In 2015, Justice Anthony Kennedy suggested that extended periods of solitary confinement might violate the Eighth Amendment’s bar on cruel and unusual punishment. Two years later, Justice Stephen Breyer dissented from the Supreme Court’s announcement that it would not block the execution of a Texas death-row inmate who had been held in solitary confinement for 20 years. But at least four justices must vote to grant review of a case before it will be heard on the merits, and Kennedy has now retired from the court. As a result, several Colorado inmates may face an uphill battle in convincing the Supreme Court to grant their petitions for review, which the justices will consider at their September 24 conference.
One petition was filed by Jonathan Apodaca and Joshua Vigil, both of whom were held in solitary confinement at Colorado State Penitentiary, without any access to outdoor recreation, for more than 11 months. During that time, their only access to recreation – for approximately five hours per week – came when they were taken to an “exercise room” that contained a chin-up bar, with metal grates covering two windows to the outside; prison officials did not cite any justification, such as security concerns, for the policy.
When the two inmates filed a lawsuit in which they contended that the prison’s solitary confinement policy violated the Eighth Amendment, prison officials argued that they were immune from suit because the Eighth Amendment is violated only if inmates are held in solitary confinement without outdoor exercise for at least 12 months. A federal district judge disagreed with the officials and denied their motion to dismiss the case, but the officials appealed to the U.S. Court of Appeals for the 10th Circuit, which reversed. The court of appeals acknowledged that “some form of regular outdoor exercise is extremely important to the psychological and physical well-being of inmates,” but it deemed it an “open question” whether (and therefore not clearly established law that) the solitary confinement policy violates the Eighth Amendment.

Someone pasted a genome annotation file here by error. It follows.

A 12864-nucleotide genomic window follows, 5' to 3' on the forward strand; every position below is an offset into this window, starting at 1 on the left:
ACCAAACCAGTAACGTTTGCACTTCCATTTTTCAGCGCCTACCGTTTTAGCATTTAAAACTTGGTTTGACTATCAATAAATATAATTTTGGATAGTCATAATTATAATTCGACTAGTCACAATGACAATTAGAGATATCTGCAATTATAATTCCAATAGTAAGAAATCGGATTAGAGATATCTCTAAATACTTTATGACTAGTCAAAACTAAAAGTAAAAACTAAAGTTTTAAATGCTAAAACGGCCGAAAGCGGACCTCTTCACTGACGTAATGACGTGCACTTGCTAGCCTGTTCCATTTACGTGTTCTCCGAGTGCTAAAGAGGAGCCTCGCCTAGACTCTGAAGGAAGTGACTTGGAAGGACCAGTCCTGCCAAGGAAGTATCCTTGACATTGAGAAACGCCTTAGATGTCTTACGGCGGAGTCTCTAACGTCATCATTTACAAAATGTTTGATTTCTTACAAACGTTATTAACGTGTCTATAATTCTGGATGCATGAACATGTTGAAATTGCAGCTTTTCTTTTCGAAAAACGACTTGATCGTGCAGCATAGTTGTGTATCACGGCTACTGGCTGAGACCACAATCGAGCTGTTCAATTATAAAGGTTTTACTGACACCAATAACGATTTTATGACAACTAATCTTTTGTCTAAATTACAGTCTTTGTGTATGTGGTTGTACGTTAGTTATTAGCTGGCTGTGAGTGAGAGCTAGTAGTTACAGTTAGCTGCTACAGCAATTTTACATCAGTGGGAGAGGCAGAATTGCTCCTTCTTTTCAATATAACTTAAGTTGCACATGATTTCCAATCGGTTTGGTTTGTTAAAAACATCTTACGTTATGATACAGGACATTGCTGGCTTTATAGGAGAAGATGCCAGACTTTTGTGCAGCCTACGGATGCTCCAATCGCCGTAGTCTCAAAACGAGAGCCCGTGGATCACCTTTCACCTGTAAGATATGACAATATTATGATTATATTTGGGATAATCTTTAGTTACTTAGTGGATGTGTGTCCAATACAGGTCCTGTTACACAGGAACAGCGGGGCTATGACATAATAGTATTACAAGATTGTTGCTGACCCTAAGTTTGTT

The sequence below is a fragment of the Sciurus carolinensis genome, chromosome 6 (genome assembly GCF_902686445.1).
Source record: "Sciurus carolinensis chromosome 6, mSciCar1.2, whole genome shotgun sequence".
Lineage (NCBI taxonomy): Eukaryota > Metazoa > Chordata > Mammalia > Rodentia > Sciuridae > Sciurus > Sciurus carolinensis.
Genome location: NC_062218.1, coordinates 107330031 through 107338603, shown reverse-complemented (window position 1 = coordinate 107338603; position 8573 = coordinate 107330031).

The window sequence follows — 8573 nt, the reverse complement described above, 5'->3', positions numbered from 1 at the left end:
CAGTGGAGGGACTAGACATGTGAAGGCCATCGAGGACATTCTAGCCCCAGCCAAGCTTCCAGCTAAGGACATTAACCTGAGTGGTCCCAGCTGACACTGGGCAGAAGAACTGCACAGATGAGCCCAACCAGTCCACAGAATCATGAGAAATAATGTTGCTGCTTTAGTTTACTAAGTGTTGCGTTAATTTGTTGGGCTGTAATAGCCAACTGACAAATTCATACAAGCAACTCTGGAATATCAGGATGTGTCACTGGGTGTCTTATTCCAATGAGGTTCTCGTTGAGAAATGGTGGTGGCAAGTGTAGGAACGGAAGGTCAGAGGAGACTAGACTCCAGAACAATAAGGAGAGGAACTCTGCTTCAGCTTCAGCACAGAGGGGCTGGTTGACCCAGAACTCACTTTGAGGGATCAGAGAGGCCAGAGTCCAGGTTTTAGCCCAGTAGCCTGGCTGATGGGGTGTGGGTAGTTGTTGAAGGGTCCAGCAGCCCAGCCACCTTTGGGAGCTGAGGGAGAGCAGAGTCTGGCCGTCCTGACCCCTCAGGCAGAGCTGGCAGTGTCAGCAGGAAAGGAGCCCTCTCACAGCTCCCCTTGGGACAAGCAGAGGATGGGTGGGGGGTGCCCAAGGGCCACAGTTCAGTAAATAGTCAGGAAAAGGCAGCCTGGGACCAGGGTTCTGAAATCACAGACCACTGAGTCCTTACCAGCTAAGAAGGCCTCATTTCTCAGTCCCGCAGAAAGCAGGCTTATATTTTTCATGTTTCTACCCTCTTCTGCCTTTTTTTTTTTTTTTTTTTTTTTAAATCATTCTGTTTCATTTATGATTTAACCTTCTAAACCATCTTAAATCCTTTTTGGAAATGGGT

In March, Apodaca and Vigil asked the Supreme Court to weigh in, telling the justices that the lower court’s conclusion conflicts with those of five other courts of appeals. It “has long been beyond debate,” they contended, “that the 8th Amendment does not countenance” prison officials’ conduct: The confinement-without-exercise policy was “obviously cruel,” and other cases gave them “clear notice” that they were violating the Constitution.
At the same time, Apodaca and Vigil’s attorneys filed another petition for review, this time on behalf of Donnie Lowe, who was held in solitary confinement without access to outdoor exercise for over two years. In Lowe’s case, prison officials had argued that they could not be sued because only “continuous and prolonged deprivations” of outdoor exercise while in solitary confinement violate the Eighth Amendment, and Lowe’s case does not rise to that level. The 10th Circuit agreed, concluding that there is no clearly established law in that circuit indicating that a deprivation of over two years violates the Constitution.
Both petitions were distributed to the justices in mid-July; the justices could announce whether they will take up one or both of the cases as soon as Thursday, September 27.